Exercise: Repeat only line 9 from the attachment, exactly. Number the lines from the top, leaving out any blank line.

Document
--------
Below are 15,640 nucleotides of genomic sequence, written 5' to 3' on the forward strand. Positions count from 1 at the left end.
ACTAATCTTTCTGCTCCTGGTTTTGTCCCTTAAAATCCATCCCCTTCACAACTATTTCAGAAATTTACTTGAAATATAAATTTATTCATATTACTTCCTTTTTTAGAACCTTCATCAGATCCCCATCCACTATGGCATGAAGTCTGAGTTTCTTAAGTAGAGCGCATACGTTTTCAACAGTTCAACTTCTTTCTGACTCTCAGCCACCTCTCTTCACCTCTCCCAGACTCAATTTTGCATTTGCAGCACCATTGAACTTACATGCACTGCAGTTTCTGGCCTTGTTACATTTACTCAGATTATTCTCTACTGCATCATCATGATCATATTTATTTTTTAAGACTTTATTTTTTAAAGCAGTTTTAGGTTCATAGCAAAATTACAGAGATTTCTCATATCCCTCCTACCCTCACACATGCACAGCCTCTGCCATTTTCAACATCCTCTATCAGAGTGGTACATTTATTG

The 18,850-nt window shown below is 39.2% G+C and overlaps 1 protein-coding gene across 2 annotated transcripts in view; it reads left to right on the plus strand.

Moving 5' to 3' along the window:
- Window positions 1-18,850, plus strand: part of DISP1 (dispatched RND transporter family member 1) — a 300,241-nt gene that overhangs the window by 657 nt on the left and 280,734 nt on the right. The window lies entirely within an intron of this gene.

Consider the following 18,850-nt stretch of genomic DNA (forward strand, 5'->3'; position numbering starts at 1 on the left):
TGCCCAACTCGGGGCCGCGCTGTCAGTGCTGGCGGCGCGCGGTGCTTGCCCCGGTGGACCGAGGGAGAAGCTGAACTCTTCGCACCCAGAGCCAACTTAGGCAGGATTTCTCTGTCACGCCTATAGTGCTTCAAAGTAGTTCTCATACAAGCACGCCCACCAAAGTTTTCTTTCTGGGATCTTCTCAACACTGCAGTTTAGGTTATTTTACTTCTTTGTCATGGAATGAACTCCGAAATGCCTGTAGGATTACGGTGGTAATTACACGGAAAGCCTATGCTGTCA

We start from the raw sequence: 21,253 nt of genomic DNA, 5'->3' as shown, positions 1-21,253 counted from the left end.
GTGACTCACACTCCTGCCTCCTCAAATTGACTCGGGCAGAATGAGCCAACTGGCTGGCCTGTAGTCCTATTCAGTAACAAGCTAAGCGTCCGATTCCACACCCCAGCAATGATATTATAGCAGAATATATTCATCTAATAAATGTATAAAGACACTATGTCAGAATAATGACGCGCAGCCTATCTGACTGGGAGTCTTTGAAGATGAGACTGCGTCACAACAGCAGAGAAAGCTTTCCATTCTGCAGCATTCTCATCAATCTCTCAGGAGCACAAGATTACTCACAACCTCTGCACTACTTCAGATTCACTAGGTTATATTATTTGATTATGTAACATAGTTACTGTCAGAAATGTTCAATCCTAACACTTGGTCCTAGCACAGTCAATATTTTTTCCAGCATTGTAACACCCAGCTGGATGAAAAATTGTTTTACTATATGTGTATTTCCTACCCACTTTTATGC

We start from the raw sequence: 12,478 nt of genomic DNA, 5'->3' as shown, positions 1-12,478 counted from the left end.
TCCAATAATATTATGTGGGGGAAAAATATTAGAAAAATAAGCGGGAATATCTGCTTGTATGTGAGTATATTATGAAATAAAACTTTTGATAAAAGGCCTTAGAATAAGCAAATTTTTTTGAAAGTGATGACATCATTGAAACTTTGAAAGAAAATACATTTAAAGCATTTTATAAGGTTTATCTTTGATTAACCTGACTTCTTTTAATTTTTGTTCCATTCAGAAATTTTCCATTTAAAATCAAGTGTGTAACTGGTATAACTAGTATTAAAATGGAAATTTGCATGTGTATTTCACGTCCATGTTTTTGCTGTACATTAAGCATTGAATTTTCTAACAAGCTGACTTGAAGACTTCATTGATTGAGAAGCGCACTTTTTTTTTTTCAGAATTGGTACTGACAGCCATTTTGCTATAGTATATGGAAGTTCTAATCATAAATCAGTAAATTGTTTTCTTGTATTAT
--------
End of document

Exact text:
GTGACTCACACTCCTGCCTCCTCAAATTGACTCGGGCAGAATGAGCCAACTGGCTGGCCTGTAGTCCTATTCAGTAACAAGCTAAGCGTCCGATTCCACACCCCAGCAATGATATTATAGCAGAATATATTCATCTAATAAATGTATAAAGACACTATGTCAGAATAATGACGCGCAGCCTATCTGACTGGGAGTCTTTGAAGATGAGACTGCGTCACAACAGCAGAGAAAGCTTTCCATTCTGCAGCATTCTCATCAATCTCTCAGGAGCACAAGATTACTCACAACCTCTGCACTACTTCAGATTCACTAGGTTATATTATTTGATTATGTAACATAGTTACTGTCAGAAATGTTCAATCCTAACACTTGGTCCTAGCACAGTCAATATTTTTTCCAGCATTGTAACACCCAGCTGGATGAAAAATTGTTTTACTATATGTGTATTTCCTACCCACTTTTATGC